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Publication numberUS6696974 B1
Publication typeGrant
Application numberUS 09/627,687
Publication dateFeb 24, 2004
Filing dateJul 28, 2000
Priority dateJul 28, 2000
Fee statusPaid
Publication number09627687, 627687, US 6696974 B1, US 6696974B1, US-B1-6696974, US6696974 B1, US6696974B1
InventorsJames I. Mathis
Original AssigneeJames I. Mathis
Export CitationBiBTeX, EndNote, RefMan
External Links: USPTO, USPTO Assignment, Espacenet
Cable device for detecting and monitoring rock and soil displacement
US 6696974 B1
Abstract
A cable composed of material capable of conducting light, sound, or electricity is inserted by appropriate means into a material to be examined. A portion of said cable having predetermined parameters is fixed internally within the material. The cable is equipped with anchors that restrict movement within the material to be examined. Displacement or deformation of the material to be examined results in displacement and deformation of the sensor cable system. The anchors preferably concentrate stress or deformation at specific points of the cable as the cable deforms. The anchors may also allow movement of the cable such that displacement and deformation of the cable within the material is reduced. Monitoring is conducted by attaching an appropriate test instrument to said cable that utilizes time domain reflectometry techniques appropriate to the material composition and characteristics of the cable which may be optical time domain reflectometry (OTDR), electrical time domain reflectometry (TDR) or sound time domain reflectometry (SONAR). Said principles of examination or monitoring of the cable determine location and magnitude of displacement and deformation of the cable within the material to be examined.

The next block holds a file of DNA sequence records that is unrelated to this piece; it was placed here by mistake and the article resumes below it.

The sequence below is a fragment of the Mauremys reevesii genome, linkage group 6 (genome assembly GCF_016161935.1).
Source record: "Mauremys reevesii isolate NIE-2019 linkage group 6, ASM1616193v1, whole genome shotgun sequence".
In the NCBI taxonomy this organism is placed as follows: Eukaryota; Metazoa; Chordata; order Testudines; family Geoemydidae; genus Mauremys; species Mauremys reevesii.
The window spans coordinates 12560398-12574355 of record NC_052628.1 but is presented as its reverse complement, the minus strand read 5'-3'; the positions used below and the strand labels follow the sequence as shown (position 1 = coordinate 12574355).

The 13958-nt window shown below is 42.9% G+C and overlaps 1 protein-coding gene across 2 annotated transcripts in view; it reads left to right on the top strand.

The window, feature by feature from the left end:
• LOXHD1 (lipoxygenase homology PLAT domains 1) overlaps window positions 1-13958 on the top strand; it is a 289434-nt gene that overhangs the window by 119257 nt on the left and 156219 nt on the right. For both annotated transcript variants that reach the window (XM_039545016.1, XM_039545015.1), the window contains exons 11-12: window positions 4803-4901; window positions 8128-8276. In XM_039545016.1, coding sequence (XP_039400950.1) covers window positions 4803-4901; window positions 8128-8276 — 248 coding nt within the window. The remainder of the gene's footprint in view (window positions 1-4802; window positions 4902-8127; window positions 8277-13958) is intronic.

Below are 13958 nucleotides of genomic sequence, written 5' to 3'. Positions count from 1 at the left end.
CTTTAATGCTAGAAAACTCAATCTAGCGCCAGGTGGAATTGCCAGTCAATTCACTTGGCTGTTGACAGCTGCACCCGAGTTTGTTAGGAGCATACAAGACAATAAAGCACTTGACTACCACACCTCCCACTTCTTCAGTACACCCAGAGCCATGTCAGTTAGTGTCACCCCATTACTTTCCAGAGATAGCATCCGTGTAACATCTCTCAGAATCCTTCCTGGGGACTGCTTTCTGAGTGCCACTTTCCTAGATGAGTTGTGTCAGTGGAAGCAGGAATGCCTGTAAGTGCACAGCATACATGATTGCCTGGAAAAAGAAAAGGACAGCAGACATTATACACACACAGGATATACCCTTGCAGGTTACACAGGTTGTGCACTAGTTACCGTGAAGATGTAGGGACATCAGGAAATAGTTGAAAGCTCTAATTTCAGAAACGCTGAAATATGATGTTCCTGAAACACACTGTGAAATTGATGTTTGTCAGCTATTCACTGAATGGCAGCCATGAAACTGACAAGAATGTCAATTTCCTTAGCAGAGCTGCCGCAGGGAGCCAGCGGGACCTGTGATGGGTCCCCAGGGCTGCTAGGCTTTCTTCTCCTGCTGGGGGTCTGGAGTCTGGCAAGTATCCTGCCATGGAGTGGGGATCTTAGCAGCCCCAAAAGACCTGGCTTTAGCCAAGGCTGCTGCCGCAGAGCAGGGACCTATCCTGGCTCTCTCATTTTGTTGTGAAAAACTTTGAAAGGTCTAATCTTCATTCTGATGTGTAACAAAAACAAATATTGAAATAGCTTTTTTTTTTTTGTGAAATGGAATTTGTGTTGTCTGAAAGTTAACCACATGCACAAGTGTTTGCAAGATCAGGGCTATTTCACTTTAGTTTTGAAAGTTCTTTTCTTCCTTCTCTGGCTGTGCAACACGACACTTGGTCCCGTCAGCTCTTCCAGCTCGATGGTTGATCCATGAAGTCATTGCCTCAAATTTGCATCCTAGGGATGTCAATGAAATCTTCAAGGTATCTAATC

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Claims(39)
What is claimed is:
1. A sensor cable system for time domain reflectometry measurement of displacement in a geotechnical material comprising a sensor cable and an anchor attached to the cable, wherein the anchor is configured to be secured within the geotechnical material.
2. The sensor cable system of claim 1, wherein the anchor is secured to a grout tube.
3. The sensor cable system of claim 1, wherein the sensor cable comprises optical fiber configured for use with optical time domain reflectometry.
4. The sensor cable system of claim 1, wherein the sensor cable comprises sound transmission material configured for use with sonar time domain reflectometry.